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Tetraneuris ivesiana

Tetraneuris ivesiana

Tetraneuris ivesiana

Tetraneuris ivesiana

Tetraneuris ivesiana.  Synonyms: Hymenoxys argentea, Hymenoxys acaulis variety ivesiana(Perky Sue, Ives' Four-nerved Daisy)
Asteraceae (Sunflower Family)

Semi-desert, foothills. Woodlands, openings. Spring.
Bow Tie Arch, Utah, April 17, 2014 and Canyons of the Ancients National Monument, May 23, 2013, April 26, 2007, and May 25, 2010.

Top photograph: Even seemingly solid rock masses harbor tiny niches for plants.

Second photograph: In the early morning sun, dozens of Tetraneuris ivesiana dot the landscape.

Third photograph: Plants grow in tufts of a dozen or so vertical leaves and each tuft of leaves usually has about four flowering stems. When the plant finds its perfect conditions, it is quite showy.

Tetraneuris ivesiana
Tetraneuris ivesiana.  Synonyms: Hymenoxys argentea, Hymenoxys acaulis variety ivesiana(Perky Sue, Ives' Four-nerved Daisy)
Asteraceae (Sunflower Family)

Semi-desert, foothills. Woodlands, openings. Spring.
Canyons of the Ancients National Monument, May 13, 2004.

Perky Sue is very abundant and cheerful, and it is one of our favorite friends. Its short, tight green tuft of usually hairy green leaves is quite evident in the early spring and the plant becomes even more evident when the long leafless flower stalks topped by a single bright yellow flower emerge. It is common to find areas with dozens of plants scattered widely about. The flower is a bright golden yellow to lemon yellow, and its dozen or so notched ray flowers stick out very straight from the central disk flowers.

As is true for most plants, physical characteristics of Tetraneuris ivesiana vary. Perhaps the most noticeable difference is in the hairiness of the basal tuft of leaves. I find that plants in the area of the Canyons of the Ancients National Monument in Colorado have noticeably hairy basal leaves; plants in Utah Canyon Country tend to have smooth or minutely hairy basal leaves.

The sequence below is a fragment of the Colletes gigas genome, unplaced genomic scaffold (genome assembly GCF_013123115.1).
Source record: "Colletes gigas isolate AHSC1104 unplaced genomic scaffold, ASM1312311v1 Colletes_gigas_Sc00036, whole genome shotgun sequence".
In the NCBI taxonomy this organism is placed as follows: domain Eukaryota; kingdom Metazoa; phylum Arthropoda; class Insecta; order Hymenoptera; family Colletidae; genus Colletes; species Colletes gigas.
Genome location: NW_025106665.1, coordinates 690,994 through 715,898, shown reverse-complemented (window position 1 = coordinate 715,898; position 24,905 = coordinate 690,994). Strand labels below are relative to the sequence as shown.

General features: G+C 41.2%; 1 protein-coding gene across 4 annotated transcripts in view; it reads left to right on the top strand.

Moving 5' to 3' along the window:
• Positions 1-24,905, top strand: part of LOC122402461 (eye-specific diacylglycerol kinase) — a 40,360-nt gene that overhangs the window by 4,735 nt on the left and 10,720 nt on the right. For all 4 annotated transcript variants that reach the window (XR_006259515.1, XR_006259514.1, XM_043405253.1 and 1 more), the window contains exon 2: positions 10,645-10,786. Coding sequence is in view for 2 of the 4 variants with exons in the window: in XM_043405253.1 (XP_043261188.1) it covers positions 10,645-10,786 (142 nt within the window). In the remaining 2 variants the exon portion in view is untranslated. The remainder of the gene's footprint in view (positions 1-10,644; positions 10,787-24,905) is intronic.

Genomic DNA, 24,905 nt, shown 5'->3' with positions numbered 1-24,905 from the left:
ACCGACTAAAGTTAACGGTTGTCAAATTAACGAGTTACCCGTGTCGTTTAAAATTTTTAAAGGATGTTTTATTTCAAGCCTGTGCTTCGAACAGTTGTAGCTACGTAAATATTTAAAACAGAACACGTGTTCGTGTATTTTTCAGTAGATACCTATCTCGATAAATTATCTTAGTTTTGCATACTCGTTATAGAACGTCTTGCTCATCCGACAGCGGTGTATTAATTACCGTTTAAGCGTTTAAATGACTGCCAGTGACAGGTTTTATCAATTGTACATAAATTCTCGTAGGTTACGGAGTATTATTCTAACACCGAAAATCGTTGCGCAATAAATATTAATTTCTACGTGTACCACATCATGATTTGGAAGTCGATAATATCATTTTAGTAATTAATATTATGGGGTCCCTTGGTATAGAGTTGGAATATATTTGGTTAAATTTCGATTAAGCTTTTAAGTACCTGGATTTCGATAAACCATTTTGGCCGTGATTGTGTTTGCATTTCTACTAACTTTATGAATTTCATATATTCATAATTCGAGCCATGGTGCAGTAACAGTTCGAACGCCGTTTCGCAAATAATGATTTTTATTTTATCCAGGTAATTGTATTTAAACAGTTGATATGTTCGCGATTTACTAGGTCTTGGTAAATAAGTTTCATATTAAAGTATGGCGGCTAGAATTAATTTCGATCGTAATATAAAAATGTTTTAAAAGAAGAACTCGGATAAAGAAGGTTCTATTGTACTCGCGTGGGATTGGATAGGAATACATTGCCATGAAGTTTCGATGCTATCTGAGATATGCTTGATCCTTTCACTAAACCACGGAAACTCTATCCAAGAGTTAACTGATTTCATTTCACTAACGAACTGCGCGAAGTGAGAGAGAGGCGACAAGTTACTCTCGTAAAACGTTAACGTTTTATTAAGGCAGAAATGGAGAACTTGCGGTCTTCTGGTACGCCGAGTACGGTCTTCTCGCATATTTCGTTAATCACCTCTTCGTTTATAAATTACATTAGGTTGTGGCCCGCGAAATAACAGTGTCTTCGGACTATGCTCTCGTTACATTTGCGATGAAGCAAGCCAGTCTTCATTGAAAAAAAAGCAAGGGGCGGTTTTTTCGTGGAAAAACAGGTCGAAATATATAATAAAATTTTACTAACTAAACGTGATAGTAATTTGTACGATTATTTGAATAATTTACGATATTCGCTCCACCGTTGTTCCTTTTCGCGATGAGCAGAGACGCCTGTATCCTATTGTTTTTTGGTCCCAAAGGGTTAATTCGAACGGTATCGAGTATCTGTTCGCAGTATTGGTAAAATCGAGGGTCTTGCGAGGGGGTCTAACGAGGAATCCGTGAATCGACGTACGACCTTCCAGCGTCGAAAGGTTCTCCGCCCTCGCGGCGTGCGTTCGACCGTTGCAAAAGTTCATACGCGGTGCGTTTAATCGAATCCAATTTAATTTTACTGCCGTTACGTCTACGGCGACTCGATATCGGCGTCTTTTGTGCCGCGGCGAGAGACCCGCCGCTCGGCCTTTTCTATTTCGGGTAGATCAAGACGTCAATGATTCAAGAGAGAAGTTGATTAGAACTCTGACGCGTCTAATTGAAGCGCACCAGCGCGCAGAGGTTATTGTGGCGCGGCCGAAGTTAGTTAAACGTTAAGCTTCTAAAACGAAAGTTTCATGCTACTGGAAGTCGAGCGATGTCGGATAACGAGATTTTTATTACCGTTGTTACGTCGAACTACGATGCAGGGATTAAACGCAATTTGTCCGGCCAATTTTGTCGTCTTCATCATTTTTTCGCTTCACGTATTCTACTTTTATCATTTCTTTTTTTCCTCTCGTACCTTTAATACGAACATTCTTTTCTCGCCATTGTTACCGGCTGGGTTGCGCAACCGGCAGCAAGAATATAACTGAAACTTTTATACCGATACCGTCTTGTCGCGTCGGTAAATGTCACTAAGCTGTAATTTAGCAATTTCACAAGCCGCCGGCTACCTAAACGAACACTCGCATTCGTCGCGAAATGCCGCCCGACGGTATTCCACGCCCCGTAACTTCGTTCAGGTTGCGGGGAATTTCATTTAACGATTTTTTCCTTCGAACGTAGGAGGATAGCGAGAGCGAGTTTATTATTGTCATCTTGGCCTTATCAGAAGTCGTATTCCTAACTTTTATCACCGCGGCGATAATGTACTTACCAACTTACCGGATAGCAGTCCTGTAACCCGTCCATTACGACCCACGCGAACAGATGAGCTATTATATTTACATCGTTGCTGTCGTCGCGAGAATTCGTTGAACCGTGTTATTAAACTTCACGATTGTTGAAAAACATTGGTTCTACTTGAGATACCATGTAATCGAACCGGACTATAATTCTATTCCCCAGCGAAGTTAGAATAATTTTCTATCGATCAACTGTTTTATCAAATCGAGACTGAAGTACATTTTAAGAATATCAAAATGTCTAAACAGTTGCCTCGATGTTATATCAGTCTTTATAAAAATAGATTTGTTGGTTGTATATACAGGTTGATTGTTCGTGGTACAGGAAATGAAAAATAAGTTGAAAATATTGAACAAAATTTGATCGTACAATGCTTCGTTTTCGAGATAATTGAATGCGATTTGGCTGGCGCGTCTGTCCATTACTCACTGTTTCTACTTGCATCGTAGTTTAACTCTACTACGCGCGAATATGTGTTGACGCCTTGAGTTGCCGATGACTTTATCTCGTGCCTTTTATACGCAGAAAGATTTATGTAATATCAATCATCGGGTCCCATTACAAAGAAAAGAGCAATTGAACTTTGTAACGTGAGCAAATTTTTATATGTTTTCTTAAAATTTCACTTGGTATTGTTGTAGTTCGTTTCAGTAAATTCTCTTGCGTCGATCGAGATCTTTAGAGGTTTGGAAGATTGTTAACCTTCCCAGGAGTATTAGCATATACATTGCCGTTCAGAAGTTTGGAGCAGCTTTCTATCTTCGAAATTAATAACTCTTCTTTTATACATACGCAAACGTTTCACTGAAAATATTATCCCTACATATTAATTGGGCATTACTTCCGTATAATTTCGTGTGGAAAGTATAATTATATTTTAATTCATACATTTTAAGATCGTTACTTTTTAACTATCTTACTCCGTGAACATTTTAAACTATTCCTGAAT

This plant was first collected for science either by Bradbury in the early 1800s or by Thomas Nuttall in 1811 or 1835 or by Augustus Fendler near Santa Fe in 1846. Its names are even more confusing than its collection information; the plant has endured many name changes over the centuries. Most botanists now accept Edward Greene's 1898 name of Tetraneuris ivesiana. Utah plant authority, Stanley Welsh, considers this plant Hymenoxys acaulis variety ivesiana.

"Tetraneuris" is Greek for "four nerves", referring to the nerves on the ray flowers, and "Ivesiana" honors J. C. Ives, leader of the Ives Expedition. (More biographical information about Ives.)

Tetraneuris ivesiana
Tetraneuris ivesiana.  Synonym: Hymenoxys argentea, Hymenoxys acaulis variety ivesiana (Perky Sue, Ives' Four-nerved Daisy)
Asteraceae (Sunflower Family)

Semi-desert, foothills. Woodlands, openings. Spring.
Corona Arch Trail, Utah, April 13, 2005.

Notice what a great difference there is between the width and length of the ray flower petals on the just opened bud in the background and those on the fully mature flower in the foreground.  Many members of the Sunflower family show this contrast.  Descriptions of plants almost always give you the characteristics of the mature flower.

Tetraneuris ivesiana

Tetraneuris ivesiana

Tetraneuris ivesiana.  Synonym: Hymenoxys argentea, Hymenoxys acaulis variety ivesiana (Perky Sue, Ives' Four-nerved Daisy)
Asteraceae (Sunflower Family)

Semi-desert, foothills. Woodlands, openings. Spring.
Canyons of the Ancients National Monument, April 28, 2006 and May 27, 2009.

The notched petals, the even rows of green, finger-like phyllaries, and the densely hairy stems are diagnostic characteristics. 

The second photograph shows the uncommon characteristic of white and yellow ray flower petals. There is always variety in nature.

Tetraneuris ivesiana

Tetraneuris ivesiana

Tetraneuris ivesiana.  Synonym: Hymenoxys argentea, Hymenoxys acaulis variety ivesiana (Perky Sue, Ives' Four-nerved Daisy)
Asteraceae (Sunflower Family)

Semi-desert, foothills. Woodlands, openings. Spring.
Near the Corona Arch Trail, Utah, April 1, 2006 and
Canyons of the Ancients National Monument, May 11, 2016 .

You can see the densely hairy root crown of Tetraneuris ivesiana exposed by erosion in the lower right side of the photograph. One common name for this plant is "Woollybase".

Leaves are long, narrow (linear), vibrant green, sharply pointed, and in dense clusters.

Range map © John Kartesz,
Floristic Synthesis of North America

State Color Key

Species present in state and native
Species present in state and exotic
Species not present in state

County Color Key

Species present and not rare
Species present and rare
Species extirpated (historic)
Species extinct
Species noxious
Species exotic and present
Native species, but adventive in state
Eradicated
Questionable presence

Range map for Tetraneuris ivesiana